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Transcripts: 543.2 to 543.4
Week: 543.2 Guest: Dr. Charles, Chambers, Assoc. Prof. Med. & Radiology, Penn State and Director of Cardiac Cauterization labs, Milton S. Hershey Medical Center Topic: Angioplasty and the future of the procedure, Part One of Three Producer/Host: Steve Girard
NEMA: We're going to take a look at the state of balloon angioplasty, a relatively new procedure that has risen to prominence in a surgeon's toolbox, both treatment and prevention...and continues to get better. Dr. Charles Chambers, director of the cardiac catheterization labs at Penn State's Hershey Medical Center, is with us today....
CHAMBERS: Percutaneuous transluminal cauterangioplasty, called PTCA, and referred to as balloon angioplasty was first done in 1977 in humans by Andreas Scrunzik at Emory University in Atlanta. Since that time, now over the past 20 years, balloon angioplasty has not only changed tremendously with respect to equipment, as well as operator experience, but also newer technologies for taking care of the athroscoratic plaque, the hardening of the arteries.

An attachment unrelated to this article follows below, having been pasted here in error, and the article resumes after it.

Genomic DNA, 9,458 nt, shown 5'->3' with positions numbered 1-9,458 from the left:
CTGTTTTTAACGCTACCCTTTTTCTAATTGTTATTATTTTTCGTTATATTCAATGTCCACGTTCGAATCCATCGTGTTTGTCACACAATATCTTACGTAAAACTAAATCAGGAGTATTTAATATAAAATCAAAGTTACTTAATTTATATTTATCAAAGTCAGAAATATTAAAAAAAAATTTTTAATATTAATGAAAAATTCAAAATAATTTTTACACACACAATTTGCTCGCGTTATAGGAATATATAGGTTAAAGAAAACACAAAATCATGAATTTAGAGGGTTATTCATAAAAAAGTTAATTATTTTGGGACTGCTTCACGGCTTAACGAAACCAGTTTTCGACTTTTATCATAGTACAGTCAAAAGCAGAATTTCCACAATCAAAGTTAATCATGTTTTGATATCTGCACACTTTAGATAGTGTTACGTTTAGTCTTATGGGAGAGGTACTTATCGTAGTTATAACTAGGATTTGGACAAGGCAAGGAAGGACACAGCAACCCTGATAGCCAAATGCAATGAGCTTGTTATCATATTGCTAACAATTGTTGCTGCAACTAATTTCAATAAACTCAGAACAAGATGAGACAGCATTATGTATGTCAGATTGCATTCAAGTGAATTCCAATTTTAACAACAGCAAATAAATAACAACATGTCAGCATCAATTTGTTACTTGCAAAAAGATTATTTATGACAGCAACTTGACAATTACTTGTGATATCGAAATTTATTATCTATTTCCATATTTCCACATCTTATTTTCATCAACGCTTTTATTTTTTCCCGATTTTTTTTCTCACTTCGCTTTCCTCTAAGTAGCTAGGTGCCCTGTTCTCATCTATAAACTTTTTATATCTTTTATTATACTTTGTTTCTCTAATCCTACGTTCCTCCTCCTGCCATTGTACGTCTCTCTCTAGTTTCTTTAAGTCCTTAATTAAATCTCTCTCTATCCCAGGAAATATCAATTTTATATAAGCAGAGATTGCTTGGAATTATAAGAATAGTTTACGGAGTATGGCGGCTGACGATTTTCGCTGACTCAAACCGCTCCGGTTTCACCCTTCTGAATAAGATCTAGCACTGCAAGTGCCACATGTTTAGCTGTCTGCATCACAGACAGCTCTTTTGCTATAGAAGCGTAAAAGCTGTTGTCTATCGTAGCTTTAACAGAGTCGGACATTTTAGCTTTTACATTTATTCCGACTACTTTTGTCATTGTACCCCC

NEMA: What have been the major changes in the procedure?
CHAMBERS: Certainly, as with any technology, equipment that we use with interventional cardiology, with balloon angioplasty, has changed. The wires which have to be put down the coronary artery, across the blockage, are about 14 thousandths of an inch in size. The balloon catheters, which have to be placed across the blockage and then blown up, have gotten smaller and smaller with time. So now, it's the rare blockage in the coronary artery that we can't put a balloon across. But besides just the balloons, we now have other techniques to take care of plaque or blockages, or hardening of the arteries within the coronary system. And there are basically five other techniques besides the balloon itself that are used oftentimes with balloons, but are used to treat these blockages.
NEMA: Okay, let's take them one by one....